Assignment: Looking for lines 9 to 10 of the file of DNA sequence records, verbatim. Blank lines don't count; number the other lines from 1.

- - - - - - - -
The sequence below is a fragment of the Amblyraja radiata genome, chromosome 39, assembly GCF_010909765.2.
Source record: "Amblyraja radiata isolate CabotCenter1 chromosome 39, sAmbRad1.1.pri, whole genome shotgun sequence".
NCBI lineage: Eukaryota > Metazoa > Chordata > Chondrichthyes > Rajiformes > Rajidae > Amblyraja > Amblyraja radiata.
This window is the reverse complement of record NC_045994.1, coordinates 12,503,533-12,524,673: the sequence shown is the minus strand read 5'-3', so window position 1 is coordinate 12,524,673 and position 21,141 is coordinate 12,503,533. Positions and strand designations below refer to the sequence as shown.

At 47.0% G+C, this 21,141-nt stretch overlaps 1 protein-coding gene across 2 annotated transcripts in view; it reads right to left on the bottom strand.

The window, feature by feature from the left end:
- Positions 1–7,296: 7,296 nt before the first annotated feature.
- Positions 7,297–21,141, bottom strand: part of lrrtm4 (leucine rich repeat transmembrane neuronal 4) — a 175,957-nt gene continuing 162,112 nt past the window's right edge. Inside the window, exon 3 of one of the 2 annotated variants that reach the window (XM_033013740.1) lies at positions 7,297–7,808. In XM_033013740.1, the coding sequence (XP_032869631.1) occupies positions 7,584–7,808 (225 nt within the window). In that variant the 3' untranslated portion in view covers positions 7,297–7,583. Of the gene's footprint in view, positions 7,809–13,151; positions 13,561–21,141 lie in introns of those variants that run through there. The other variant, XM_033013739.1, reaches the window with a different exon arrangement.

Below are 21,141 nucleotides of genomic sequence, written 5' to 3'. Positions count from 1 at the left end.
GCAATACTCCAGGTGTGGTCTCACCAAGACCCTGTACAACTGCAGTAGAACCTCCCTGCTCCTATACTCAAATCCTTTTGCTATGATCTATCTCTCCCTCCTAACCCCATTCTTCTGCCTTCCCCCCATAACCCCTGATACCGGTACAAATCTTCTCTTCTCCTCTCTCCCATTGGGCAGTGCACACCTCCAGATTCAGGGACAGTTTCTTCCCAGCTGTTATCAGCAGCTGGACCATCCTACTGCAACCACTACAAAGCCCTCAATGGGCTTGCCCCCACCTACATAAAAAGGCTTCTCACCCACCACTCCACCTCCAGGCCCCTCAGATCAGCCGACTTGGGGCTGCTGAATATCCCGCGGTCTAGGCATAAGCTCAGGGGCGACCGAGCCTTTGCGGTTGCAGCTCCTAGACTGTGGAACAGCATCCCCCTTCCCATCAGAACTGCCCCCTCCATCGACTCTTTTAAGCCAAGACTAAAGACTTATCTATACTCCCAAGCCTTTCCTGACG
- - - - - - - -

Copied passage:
Below are 21,141 nucleotides of genomic sequence, written 5' to 3'. Positions count from 1 at the left end.
GCAATACTCCAGGTGTGGTCTCACCAAGACCCTGTACAACTGCAGTAGAACCTCCCTGCTCCTATACTCAAATCCTTTTGCTATGATCTATCTCTCCCTCCTAACCCCATTCTTCTGCCTTCCCCCCATAACCCCTGATACCGGTACAAATCTTCTCTTCTCCTCTCTCCCATTGGGCAGTGCACACCTCCAGATTCAGGGACAGTTTCTTCCCAGCTGTTATCAGCAGCTGGACCATCCTACTGCAACCACTACAAAGCCCTCAATGGGCTTGCCCCCACCTACATAAAAAGGCTTCTCACCCACCACTCCACCTCCAGGCCCCTCAGATCAGCCGACTTGGGGCTGCTGAATATCCCGCGGTCTAGGCATAAGCTCAGGGGCGACCGAGCCTTTGCGGTTGCAGCTCCTAGACTGTGGAACAGCATCCCCCTTCCCATCAGAACTGCCCCCTCCATCGACTCTTTTAAGCCAAGACTAAAGACTTATCTATACTCCCAAGCCTTTCCTGACG